The common way to evaluate different investment properties is through comparing CAP rates. CAP rates are determined by factoring all of the investment’s expenses (but not finance) and calculate that against the projected revenue. Too often, property management, repairs, maintenance and vacancy expenses are left out in determining a proper CAP figure.

But CAP shouldn’t tell the whole story in evaluating properties. An in-depth analysis should consider projected appreciation which will lead to a superior return on investment (ROI). Suppose you are offered two investment opportunities. One is located in Tallassee FL and offers a CAP rate of 8 per cent and another in Las Vegas NV that offers a CAP of less than 6 per cent. If CAP is the only component to consider, it is a no brainer. You buy the Florida property.

I'm sure you've heard the expression that past returns are no guarantee for future success. That is certainly true. But, it can be an indication. You also look at an area and see the growth within it to help estimate potential future growth. Based on your research, you conservatively estimate that the Florida property will grow at one to two per cent over the next five years.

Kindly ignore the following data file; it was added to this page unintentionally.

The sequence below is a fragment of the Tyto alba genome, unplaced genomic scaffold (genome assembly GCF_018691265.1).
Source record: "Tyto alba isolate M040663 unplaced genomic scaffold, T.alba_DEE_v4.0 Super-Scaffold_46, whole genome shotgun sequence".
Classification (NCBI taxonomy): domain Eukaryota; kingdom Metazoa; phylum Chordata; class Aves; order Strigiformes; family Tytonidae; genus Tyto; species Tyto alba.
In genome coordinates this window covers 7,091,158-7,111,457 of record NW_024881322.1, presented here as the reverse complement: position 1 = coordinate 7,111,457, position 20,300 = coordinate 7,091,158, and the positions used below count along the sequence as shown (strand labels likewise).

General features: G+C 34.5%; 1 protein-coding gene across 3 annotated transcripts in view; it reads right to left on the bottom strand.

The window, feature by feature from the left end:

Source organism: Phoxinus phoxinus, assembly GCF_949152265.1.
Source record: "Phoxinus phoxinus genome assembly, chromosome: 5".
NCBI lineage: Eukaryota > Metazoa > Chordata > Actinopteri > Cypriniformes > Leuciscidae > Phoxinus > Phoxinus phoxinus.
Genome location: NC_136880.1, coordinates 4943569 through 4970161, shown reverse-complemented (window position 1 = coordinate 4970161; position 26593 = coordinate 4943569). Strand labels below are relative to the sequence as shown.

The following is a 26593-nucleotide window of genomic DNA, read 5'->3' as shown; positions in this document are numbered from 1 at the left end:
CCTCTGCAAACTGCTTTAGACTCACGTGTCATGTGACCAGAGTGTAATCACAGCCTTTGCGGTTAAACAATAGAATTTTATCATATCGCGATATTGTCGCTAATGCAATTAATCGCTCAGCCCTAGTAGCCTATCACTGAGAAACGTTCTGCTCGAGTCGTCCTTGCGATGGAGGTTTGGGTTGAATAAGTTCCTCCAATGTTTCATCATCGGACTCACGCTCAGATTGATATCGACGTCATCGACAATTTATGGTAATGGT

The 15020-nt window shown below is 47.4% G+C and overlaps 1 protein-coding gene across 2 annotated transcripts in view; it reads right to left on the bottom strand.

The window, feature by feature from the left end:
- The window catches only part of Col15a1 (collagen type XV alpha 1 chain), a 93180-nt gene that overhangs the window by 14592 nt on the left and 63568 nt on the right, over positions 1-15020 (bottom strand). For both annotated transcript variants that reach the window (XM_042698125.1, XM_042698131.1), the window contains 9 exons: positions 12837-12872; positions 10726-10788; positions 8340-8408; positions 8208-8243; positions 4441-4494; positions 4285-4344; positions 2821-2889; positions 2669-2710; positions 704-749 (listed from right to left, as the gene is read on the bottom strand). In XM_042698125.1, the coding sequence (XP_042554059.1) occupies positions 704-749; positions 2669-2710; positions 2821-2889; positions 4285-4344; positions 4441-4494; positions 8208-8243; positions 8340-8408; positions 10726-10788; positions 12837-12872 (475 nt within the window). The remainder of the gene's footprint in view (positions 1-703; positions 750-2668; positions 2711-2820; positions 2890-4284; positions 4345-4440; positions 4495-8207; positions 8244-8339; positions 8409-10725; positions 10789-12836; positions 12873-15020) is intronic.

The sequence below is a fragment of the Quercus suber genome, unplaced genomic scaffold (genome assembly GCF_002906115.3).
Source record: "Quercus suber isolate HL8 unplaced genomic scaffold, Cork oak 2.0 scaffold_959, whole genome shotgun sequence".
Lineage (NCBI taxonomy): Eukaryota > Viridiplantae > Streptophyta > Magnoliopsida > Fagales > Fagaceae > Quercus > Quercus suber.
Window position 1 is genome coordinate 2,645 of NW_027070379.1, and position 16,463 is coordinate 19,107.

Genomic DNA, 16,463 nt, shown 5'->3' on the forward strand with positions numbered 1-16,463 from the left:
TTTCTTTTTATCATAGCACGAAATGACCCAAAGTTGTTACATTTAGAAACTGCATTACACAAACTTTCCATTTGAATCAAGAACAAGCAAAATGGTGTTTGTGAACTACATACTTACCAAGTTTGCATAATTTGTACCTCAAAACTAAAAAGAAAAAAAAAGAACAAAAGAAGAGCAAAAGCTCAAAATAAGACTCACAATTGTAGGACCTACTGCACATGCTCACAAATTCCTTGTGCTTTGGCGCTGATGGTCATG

Meanwhile, the Las Vegas property should appreciate at five to eight per cent over that same period.

Now calculate the projected ROI over those next five years. Ensure to include the numbers used to calculate the CAP rates, but add in the projected appreciation and you will likely find that the lower CAP rate property, with the better appreciation, winds up on top.

The other factor to consider is risk. If I'm going to take on a riskier venture, I want a better ROI. There is nothing wrong with a solid ROI on a low risk venture. If you acquire a well-maintained building in a desirable neighborhood, one might be willing to sacrifice some ROI to add that property to their portfolio. However, if one is willing to acquire a property that will include higher risk ventures, such as dealing with environmental issues, tear down and rebuild, complete renovations etc., then one should be looking for an ROI that can support that risk.

No one can tell you what an acceptable return on investment should be for any venture for you. A low risk individual who is accustomed to investing in GIC’s will not require the same return on a deal as a person who is more willing to gamble with his money.